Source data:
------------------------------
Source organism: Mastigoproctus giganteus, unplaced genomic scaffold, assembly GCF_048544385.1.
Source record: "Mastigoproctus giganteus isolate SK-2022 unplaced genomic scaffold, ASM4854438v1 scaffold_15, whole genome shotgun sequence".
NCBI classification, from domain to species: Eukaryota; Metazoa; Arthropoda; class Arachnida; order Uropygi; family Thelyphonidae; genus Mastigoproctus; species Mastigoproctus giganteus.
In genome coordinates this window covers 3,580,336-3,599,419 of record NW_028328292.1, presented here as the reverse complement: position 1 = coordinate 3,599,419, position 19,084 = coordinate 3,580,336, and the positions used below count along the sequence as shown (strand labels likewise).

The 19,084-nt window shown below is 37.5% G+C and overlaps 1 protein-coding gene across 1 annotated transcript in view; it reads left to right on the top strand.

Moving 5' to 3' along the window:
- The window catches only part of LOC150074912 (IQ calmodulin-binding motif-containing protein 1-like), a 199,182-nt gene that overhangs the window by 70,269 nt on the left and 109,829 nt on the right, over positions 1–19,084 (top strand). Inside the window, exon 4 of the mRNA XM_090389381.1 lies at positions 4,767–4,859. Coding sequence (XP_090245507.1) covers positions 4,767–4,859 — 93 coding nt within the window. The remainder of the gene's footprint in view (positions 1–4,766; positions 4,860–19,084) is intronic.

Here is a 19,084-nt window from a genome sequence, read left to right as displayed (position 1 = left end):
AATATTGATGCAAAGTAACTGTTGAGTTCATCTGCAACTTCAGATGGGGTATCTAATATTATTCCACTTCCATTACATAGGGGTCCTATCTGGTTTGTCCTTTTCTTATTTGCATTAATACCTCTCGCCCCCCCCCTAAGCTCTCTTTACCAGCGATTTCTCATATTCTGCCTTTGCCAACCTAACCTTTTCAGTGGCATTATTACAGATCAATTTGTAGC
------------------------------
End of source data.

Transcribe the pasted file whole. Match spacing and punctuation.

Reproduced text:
Source organism: Mastigoproctus giganteus, unplaced genomic scaffold, assembly GCF_048544385.1.
Source record: "Mastigoproctus giganteus isolate SK-2022 unplaced genomic scaffold, ASM4854438v1 scaffold_15, whole genome shotgun sequence".
NCBI classification, from domain to species: Eukaryota; Metazoa; Arthropoda; class Arachnida; order Uropygi; family Thelyphonidae; genus Mastigoproctus; species Mastigoproctus giganteus.
In genome coordinates this window covers 3,580,336-3,599,419 of record NW_028328292.1, presented here as the reverse complement: position 1 = coordinate 3,599,419, position 19,084 = coordinate 3,580,336, and the positions used below count along the sequence as shown (strand labels likewise).

The 19,084-nt window shown below is 37.5% G+C and overlaps 1 protein-coding gene across 1 annotated transcript in view; it reads left to right on the top strand.

Moving 5' to 3' along the window:
- The window catches only part of LOC150074912 (IQ calmodulin-binding motif-containing protein 1-like), a 199,182-nt gene that overhangs the window by 70,269 nt on the left and 109,829 nt on the right, over positions 1–19,084 (top strand). Inside the window, exon 4 of the mRNA XM_090389381.1 lies at positions 4,767–4,859. Coding sequence (XP_090245507.1) covers positions 4,767–4,859 — 93 coding nt within the window. The remainder of the gene's footprint in view (positions 1–4,766; positions 4,860–19,084) is intronic.

Here is a 19,084-nt window from a genome sequence, read left to right as displayed (position 1 = left end):
AATATTGATGCAAAGTAACTGTTGAGTTCATCTGCAACTTCAGATGGGGTATCTAATATTATTCCACTTCCATTACATAGGGGTCCTATCTGGTTTGTCCTTTTCTTATTTGCATTAATACCTCTCGCCCCCCCCCTAAGCTCTCTTTACCAGCGATTTCTCATATTCTGCCTTTGCCAACCTAACCTTTTCAGTGGCATTATTACAGATCAATTTGTAGC